And so, I remember when I changed my business name, my website used to just be deniseduffieldthomas.com, and then I changed everything to luckybitch.com, and I had asked the universe for a million dollar idea. I was like, "Universe, send me a million dollar book title, send me a million dollar idea," because I wanted to stand out in the market, and I got this idea in the shower, Lucky Bitch, and I remember talking to my coach about it at the time and said, "I'm really nervous about saying 'Lucky Bitch.'" And the whole story behind it is because when I started working on my money mindset, I started dealing with my money blocks, all these amazing things started happening for me, and my friends were just like, "Oh, Denise, you're such a lucky bitch," and I was like, "No, not really. Let me reverse engineer it for you. I'm learning to be lucky, I'm learning to be more optimistic, and it has a big follow-on effect," right? But they were like, "Nah, you're a lucky bitch."
So I really wanted to do it, but I was so scared of the criticism and so scared of people not liking it, and guess what? Some people didn't like it, some people criticized me for it, and I got a lot of unsubscribes from my newsletter when I made the shift. I had people saying to me, "Well, I can't support you anymore because it's a swear word," and I mean, "bitch" is one of those things, Facebook do not like it, for example, it gets flagged all the time, it gets filtered in some people's email filters, all that kind of stuff. So I totally understand it, but I was just getting people going, "Oh my God, you're so rude, and this is horrible, and it's so offensive, and I can't believe you're saying this," and I was trying to explain, "I'm reclaiming this word," and it was so painful.
It was so, so painful, and seeing those unsubscribe notifications was very painful, and then one person said something to me that was really hurtful, and it was a big mirror for me. So I used to see this chiropractor, he was in his 50s, and I would talk to him about my business, because I didn't have anyone to talk to about business. I didn't know very many entrepreneurs at the time, I was only in a few peer groups of entrepreneurs. I didn't really have a regular coach or mentor, and so, I would talk to anyone. I was just trying to get validation and I wanted all these gold stars from people like, "Oh, give me a gold star, give me a gold star."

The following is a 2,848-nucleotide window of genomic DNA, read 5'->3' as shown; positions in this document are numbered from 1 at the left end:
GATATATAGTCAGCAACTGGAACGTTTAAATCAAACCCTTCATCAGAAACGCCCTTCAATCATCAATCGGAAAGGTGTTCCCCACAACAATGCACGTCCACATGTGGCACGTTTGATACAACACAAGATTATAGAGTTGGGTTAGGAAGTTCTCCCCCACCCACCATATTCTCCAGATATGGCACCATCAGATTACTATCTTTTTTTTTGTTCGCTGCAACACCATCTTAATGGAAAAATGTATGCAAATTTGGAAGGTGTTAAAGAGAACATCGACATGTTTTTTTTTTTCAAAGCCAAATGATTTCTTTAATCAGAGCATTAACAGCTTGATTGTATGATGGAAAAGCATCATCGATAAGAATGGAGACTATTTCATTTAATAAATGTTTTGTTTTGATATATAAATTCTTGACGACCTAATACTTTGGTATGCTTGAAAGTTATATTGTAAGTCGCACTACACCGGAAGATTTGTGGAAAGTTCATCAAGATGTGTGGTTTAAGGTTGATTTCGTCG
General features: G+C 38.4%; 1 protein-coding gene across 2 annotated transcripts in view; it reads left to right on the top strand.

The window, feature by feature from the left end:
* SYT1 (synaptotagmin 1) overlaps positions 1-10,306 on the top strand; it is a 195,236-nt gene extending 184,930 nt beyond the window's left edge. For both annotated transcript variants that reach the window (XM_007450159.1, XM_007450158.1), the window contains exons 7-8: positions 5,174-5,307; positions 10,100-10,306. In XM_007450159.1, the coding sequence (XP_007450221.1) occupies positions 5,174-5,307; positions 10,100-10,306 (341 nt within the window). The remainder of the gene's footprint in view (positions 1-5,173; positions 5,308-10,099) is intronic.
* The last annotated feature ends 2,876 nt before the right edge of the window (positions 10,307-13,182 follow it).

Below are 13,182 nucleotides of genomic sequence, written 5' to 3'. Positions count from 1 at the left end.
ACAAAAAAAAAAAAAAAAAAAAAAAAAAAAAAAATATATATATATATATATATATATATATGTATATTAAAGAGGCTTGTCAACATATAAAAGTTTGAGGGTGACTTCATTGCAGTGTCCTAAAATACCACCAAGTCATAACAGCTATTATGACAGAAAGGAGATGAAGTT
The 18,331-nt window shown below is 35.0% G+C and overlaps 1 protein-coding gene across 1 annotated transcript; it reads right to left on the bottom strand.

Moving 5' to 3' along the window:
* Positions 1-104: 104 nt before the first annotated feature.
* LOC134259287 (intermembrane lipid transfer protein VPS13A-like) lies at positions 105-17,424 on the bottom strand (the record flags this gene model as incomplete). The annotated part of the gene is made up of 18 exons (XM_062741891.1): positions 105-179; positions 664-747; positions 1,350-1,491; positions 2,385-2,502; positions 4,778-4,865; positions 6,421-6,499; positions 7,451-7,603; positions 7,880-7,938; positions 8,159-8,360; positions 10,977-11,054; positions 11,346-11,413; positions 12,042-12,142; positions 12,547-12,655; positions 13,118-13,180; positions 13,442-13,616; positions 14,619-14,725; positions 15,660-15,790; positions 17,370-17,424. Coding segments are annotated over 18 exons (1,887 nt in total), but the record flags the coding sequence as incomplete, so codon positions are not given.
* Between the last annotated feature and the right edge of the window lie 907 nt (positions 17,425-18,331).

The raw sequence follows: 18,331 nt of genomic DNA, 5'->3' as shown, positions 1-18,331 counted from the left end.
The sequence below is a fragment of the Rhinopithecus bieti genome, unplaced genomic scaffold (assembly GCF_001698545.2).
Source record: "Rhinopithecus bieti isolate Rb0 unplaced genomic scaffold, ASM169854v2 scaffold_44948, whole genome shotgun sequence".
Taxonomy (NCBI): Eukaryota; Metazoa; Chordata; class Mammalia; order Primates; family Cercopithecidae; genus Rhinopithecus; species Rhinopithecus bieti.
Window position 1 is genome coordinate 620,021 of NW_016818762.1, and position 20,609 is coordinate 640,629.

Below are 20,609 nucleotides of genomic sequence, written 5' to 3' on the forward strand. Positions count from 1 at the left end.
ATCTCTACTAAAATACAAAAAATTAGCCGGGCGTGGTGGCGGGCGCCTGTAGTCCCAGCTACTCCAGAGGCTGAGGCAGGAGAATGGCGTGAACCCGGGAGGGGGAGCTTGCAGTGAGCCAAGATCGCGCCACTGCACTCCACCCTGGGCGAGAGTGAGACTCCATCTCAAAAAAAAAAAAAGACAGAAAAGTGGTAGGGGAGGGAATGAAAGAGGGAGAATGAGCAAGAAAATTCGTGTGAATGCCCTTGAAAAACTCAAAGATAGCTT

And so, I was saying to him, "Oh, I'm so excited about my new book, Lucky Bitch," and he goes, "Can I give you some feedback about that?", as he's adjusting me, my chiropractor, and I was like, "Sure," and he goes, "The reason why I don't like it is it sounds like you think you're better than everyone else." And it was just like a dagger in my heart, a dagger in my heart, and I went, "Oh my God, you're right," but I went home after that, and I actually changed chiropractors not long after that because I was like, "Why am I soliciting this feedback from someone who isn't my target audience?"
So, I mean, I'm here to speak to whoever wants to listen to me, right? But I really do center the words that I speak to women in business, and that doesn't mean I'm excluding non-binary people or men, but it's just that I'm not centering men in my work. Right? And so, I was getting advice from someone who was never going to be a client of mine. He would never read a book called Lucky Bitch, so why was I trying to get him to give me a gold star? And I realized it's because I was trying to get validation. Okay?
So where are you inviting criticism from the wrong people? So we often do this with our families. We talk to our families about our business, because we don't have business besties, We don't have peer groups of people to talk to about it. And so, we just want our mom to say, "Wow, well done. Well done," and maybe there's layers under that. Maybe you're trying to get approval from your dad because he's never told you he's proud of you. Right? It's going to open some worms. And so, you want him to go say, "Oh good work," and often they don't give that to you.